Energy

Continuing on Ukraine's path to a green energy future

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Green finance continues to develop at pace in leading economies and emerging markets. However, the climate emergency is also rapidly developing, with wildfires ravaging the globe and torrential flooding sweeping across our neighbours in central Europe, writes Kyrylo Shevchenko, governor of the National Bank of Ukraine.

Rising global food and energy prices, the recovery of the global economy from the COVID-19 crisis, the effects of poorer harvests, and further growth in consumer demand through higher wages are all pushing prices up for both businesses and consumers.

While the pressures of global warming and climate change remain high on the agenda of major global players such as the United States, China, and the UK, this does not mean those in the emerging markets have made reducing their own carbon emissions and reaching their own goals any less of a priority. With COP26 fast approaching, governments are strengthening their commitments to slash carbon emissions in order to protect the environment and ensure that we leave the planet a healthier, more livable place for future generations.

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On the plus side, climate investments also have enormous potential. Indeed, the IFC estimates this potential at USD 23 trillion in emerging markets for the period up to 2030.

The National Bank of Ukraine (NBU) clearly understands that financial market regulators can make an urgent and important contribution to building a better future. Therefore, to send a powerful message to our stakeholders, and to build confidence in our commitment to developing a sustainable economy, we have included the promotion of sustainable finance as one of the key strategic goals in our Strategy 2025. Moreover, for the first time in the history of the NBU we have insisted on inclusion of environmental, social and governance (ESG) considerations in our 2022 Monetary Policy Guidelines.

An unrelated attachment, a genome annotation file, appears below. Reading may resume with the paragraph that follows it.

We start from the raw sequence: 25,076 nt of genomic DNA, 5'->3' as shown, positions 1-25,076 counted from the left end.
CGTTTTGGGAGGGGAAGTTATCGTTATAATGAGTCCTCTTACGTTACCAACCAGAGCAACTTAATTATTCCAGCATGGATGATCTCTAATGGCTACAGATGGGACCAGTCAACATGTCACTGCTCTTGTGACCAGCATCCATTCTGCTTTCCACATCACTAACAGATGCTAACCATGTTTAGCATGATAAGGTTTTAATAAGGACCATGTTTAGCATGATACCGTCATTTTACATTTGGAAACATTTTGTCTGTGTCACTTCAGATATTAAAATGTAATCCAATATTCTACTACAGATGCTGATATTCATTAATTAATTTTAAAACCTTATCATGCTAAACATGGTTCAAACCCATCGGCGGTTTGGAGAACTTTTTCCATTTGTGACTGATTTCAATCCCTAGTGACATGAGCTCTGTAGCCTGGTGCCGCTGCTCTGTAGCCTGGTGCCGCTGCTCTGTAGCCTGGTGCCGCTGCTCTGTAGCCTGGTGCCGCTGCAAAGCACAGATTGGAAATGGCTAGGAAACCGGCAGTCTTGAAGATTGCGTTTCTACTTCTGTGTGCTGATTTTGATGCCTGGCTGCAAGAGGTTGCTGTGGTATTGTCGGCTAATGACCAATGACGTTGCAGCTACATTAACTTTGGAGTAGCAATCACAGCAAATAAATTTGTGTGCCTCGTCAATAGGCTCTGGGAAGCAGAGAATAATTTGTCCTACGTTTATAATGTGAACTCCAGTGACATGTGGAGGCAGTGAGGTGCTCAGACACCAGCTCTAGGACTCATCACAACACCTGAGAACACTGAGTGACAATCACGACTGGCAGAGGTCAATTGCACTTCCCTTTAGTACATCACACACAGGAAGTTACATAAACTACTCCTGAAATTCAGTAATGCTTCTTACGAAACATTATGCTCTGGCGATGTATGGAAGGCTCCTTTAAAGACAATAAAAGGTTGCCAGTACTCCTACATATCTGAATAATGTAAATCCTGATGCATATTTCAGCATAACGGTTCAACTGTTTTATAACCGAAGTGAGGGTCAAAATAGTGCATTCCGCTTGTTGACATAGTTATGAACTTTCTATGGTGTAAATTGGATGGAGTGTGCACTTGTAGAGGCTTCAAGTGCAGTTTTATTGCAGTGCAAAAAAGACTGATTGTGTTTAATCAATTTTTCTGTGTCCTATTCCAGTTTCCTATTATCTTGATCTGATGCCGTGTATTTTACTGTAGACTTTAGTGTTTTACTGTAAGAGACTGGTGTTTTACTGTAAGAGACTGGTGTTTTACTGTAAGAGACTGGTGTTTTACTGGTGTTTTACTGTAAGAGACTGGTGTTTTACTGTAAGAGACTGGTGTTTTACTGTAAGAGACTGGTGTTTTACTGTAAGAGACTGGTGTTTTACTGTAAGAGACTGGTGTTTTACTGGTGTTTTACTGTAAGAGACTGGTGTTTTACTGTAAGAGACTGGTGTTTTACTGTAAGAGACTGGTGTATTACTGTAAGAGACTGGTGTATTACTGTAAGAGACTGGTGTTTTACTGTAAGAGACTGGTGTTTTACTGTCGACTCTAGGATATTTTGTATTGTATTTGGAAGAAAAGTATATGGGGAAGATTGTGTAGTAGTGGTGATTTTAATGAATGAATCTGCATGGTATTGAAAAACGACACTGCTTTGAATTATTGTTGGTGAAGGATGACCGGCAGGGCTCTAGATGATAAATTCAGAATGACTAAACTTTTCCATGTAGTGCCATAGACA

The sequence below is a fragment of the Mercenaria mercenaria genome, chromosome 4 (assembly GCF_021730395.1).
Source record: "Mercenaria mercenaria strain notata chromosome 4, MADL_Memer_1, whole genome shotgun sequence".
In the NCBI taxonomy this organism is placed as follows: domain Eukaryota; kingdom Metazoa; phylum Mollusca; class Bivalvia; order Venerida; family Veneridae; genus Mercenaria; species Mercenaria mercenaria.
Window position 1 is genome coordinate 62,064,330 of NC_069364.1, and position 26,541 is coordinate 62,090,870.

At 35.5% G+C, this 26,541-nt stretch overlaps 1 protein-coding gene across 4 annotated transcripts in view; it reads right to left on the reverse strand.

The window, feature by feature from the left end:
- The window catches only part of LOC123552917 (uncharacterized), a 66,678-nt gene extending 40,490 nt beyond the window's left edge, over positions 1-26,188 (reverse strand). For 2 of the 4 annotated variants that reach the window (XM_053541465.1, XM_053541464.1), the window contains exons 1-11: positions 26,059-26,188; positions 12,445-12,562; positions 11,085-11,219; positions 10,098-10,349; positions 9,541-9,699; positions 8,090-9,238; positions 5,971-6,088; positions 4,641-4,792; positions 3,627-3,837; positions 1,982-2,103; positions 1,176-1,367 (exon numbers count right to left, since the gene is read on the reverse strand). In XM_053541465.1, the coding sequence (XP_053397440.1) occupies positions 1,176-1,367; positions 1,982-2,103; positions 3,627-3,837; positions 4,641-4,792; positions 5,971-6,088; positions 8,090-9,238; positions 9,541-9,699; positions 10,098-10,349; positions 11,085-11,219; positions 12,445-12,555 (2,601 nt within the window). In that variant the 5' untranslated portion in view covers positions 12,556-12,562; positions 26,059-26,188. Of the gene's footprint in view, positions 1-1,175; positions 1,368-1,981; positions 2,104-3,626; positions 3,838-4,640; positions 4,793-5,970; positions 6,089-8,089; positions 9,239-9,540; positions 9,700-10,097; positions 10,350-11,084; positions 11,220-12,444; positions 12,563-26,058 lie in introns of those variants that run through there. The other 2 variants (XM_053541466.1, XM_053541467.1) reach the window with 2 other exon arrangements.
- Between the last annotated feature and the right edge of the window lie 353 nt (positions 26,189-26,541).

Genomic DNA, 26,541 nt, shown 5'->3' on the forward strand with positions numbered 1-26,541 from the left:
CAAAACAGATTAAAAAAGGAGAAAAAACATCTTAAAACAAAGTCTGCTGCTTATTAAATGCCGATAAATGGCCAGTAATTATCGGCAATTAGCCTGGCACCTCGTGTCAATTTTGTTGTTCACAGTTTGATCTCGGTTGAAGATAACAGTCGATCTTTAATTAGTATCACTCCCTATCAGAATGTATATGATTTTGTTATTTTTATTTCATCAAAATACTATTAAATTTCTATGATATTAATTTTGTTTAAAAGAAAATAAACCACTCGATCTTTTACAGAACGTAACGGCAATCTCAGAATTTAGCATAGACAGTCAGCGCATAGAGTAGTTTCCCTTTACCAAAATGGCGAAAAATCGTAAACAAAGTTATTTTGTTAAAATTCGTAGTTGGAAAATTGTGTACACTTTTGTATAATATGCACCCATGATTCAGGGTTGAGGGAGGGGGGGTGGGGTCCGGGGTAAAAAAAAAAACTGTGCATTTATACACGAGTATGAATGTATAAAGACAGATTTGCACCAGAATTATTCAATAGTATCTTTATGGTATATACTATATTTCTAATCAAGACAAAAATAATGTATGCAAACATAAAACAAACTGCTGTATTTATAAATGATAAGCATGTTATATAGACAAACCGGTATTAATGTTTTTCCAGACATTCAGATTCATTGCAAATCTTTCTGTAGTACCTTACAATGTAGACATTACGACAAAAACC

To fulfil our commitments, in April, the NBU signed a Cooperation Agreement with the World Bank’s International Finance Corporation (IFC), taking what I believe to be the first steps towards a green future for our country.

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Ahead of the signing, we both agreed on the drafting of strategies and standards for sustainable finance in Ukraine, committed to integrating ESG requirements in the corporate governance of banks, and promised to share expertise to build the central bank’s capacity for raising awareness about ESG issues.

In just five months, the NBU has taken major steps towards this goal, developing the basis of a roadmap to expand ESG, as well as the Sustainable Funding Strategy. The strategy, which will launch next month, will encourage those operating in Ukraine’s financial markets to incorporate the NBU’s vision of sustainable funding and ESG best practices in their plans for the years ahead, and to make preparations for regulatory changes.

Complimentary to this, between September and October next year the NBU will introduce new mechanisms in the supervisory and management boards of commercial banks to ensure ESG is a significant element in their strategies.

This will be fundamental to assessing the footprint of financial transactions and the effect of each banks’ operations on the environment and on society.

Perhaps the most important step the NBU is taking from the first half of 2023 will be to require commercial banks to consider ESG risks when deciding whether to provide financing to a potential client.

To bolster this requirement, the NBU will also require ESG reporting from banks, disclosing information to stakeholders about portfolios and operations, including corporate governance.

This move will put Ukraine in the vanguard of transparency when comes to reporting standards. Businesses and the general public will, for the first time, be able to compare the environmental ratings of Ukraine’s banks, allowing them to make more informed decisions, based on their own personal preferences. Environmental protection and greater sustainability can only be achieved if countries, their businesses, and their people work together – and we intend to give this power to Ukrainian citizens.